A manic or depressive episode can occur without warning at any time and at any age. Sometimes during an episode I need the help of my doctors. It is important to have a relatlionship established to get an immediate appointment. One could wait up to a month to get in to see a doctor. Even in my later years I will need to keep a relatlionship with my doctors current.

A year after my suicide attempt, I had a manic episode that left me feeling totally out of control. I believed I was making a movie about my life. This movie was to help others with bipolar disorder. My friend, Hamp who is now my husband, came over for an early morning jog. I suggested we have coffee and visit instead of jogging. I had a sleepless night and my energy level was heightened so he knew something was wrong. When he left my home, he called Cheryl and asked her to check on me. As soon as she saw me she knew something was terribly wrong. My behavior was totally out of character. Hamp returned to my home. My conversation that morning was focused on the movie that was to be made. I had not been diagnosed with bipolar disorder so this conversation alarmed them. They called my family in. While we were all together, Hamp called my therapist. She said that I was not the person she had counseled the past year and I needed to go immediately to the psychiatric unit of the hospital. She said if I would not agree to go call the police to escort me. It was imperative that I be admitted that day. This was my second stay in a psychiatric unit.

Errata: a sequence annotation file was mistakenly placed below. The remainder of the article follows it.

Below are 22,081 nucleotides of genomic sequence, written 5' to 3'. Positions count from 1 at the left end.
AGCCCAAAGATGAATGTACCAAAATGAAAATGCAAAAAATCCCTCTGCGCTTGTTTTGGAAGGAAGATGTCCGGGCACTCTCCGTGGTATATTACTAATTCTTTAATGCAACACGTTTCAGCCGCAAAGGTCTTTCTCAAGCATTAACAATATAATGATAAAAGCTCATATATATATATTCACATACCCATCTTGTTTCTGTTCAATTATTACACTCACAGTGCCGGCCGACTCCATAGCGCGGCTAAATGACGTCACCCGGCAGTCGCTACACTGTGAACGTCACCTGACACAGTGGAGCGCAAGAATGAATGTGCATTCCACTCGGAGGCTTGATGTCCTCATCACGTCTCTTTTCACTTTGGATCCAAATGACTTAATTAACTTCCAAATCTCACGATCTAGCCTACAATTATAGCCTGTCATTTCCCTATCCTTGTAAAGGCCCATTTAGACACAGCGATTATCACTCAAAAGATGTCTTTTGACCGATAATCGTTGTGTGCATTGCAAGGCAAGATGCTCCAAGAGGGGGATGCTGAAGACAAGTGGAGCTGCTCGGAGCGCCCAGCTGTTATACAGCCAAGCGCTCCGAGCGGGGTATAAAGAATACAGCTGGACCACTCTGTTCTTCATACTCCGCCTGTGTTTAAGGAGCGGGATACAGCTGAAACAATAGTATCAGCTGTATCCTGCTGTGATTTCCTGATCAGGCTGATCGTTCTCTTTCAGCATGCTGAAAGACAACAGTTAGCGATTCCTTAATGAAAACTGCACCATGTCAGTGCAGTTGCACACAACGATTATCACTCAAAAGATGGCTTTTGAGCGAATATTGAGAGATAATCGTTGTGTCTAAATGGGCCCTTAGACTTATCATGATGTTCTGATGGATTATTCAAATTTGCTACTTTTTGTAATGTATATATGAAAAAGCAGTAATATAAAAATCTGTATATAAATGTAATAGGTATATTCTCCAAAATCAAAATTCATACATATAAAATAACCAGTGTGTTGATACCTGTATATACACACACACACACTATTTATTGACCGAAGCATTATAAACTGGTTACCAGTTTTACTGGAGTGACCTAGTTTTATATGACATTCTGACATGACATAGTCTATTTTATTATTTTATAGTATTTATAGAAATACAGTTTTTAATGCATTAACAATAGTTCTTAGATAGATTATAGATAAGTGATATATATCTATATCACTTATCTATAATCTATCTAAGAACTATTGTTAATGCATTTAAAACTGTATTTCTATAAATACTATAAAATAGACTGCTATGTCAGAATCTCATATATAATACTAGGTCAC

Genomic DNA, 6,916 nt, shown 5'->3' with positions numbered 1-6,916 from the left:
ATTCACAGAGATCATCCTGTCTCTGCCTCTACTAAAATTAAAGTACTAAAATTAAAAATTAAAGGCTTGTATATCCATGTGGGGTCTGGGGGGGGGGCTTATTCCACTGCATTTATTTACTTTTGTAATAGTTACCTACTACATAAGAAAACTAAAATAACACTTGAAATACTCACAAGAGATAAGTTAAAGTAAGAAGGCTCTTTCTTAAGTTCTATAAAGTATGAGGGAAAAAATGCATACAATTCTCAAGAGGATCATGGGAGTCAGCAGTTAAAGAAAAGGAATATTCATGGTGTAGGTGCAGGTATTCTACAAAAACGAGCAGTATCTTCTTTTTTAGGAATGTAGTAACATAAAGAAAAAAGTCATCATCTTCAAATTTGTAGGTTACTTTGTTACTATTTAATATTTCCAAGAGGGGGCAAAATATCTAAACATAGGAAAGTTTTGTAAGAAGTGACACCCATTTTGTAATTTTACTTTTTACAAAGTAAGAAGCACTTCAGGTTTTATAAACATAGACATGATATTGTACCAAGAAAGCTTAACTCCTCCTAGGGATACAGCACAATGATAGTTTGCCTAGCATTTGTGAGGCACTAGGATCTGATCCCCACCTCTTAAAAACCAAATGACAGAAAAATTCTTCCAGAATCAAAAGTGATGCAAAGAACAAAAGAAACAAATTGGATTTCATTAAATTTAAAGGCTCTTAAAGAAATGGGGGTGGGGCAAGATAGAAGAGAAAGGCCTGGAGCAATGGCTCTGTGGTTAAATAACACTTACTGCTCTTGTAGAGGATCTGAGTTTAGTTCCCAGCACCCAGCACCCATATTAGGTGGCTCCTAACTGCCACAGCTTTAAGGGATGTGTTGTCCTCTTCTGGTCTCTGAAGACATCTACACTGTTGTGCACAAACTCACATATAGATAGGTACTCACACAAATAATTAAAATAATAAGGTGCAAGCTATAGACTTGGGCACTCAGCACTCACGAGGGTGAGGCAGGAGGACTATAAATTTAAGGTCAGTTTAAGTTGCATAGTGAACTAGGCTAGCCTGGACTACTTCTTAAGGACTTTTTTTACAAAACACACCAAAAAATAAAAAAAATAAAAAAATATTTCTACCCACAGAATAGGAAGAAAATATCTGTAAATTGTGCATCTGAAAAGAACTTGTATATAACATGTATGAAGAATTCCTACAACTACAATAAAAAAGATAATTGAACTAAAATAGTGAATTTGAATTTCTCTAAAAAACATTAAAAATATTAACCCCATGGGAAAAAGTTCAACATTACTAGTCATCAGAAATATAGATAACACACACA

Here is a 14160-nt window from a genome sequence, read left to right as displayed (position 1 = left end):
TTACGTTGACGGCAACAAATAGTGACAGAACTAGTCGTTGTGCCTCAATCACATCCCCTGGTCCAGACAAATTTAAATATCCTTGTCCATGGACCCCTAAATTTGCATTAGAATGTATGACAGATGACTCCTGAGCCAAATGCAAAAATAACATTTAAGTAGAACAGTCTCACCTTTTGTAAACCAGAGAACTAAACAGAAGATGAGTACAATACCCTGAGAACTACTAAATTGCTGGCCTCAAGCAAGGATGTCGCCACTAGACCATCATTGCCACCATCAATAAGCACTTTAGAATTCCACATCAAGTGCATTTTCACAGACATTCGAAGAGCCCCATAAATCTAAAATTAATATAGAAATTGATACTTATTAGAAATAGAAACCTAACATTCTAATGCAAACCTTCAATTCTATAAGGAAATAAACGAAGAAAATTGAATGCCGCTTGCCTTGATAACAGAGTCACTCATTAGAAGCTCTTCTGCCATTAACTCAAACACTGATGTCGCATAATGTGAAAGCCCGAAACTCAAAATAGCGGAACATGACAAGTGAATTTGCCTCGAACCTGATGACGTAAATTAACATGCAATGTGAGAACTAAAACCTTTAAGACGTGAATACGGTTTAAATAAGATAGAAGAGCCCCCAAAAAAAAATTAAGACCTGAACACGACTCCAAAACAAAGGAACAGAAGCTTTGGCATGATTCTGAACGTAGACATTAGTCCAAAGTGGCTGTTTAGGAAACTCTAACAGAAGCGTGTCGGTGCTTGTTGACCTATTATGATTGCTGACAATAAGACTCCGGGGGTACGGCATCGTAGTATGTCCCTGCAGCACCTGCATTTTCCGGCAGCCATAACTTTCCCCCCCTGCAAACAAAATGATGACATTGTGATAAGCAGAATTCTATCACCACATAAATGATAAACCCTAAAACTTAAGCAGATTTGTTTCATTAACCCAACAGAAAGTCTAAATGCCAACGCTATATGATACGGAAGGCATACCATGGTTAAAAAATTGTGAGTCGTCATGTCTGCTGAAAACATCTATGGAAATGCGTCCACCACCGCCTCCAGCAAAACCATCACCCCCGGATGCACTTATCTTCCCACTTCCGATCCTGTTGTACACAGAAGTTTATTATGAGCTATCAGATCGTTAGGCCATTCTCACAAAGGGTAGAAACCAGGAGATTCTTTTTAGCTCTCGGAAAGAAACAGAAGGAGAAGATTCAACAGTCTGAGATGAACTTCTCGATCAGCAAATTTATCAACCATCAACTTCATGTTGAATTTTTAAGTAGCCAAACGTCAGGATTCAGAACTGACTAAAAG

This manic episode was the turning point which allowed my therapist and psychiatrist to correctly diagnose me with bipoloar disorder. It is not uncommon for a correct diagnosis to take many years, sometimes decades. For 11 years I was diagnosed incorrectly and was prescribed wrong medication. It was a relief to finally get a diagnosis. I currently take two medications. The combination works well for me.  I have been on these now for 19 years. In the beginning I had a few side effects but they went away after a little while. The only lasting side effect was some weight gain. Correct medications have made a huge difference for me. I realized early on how important it is to take my pills daily. I accept that I will be on medication for the rest of my life. The pills help balance my moods and provide me with a mentally healthy lifestyle.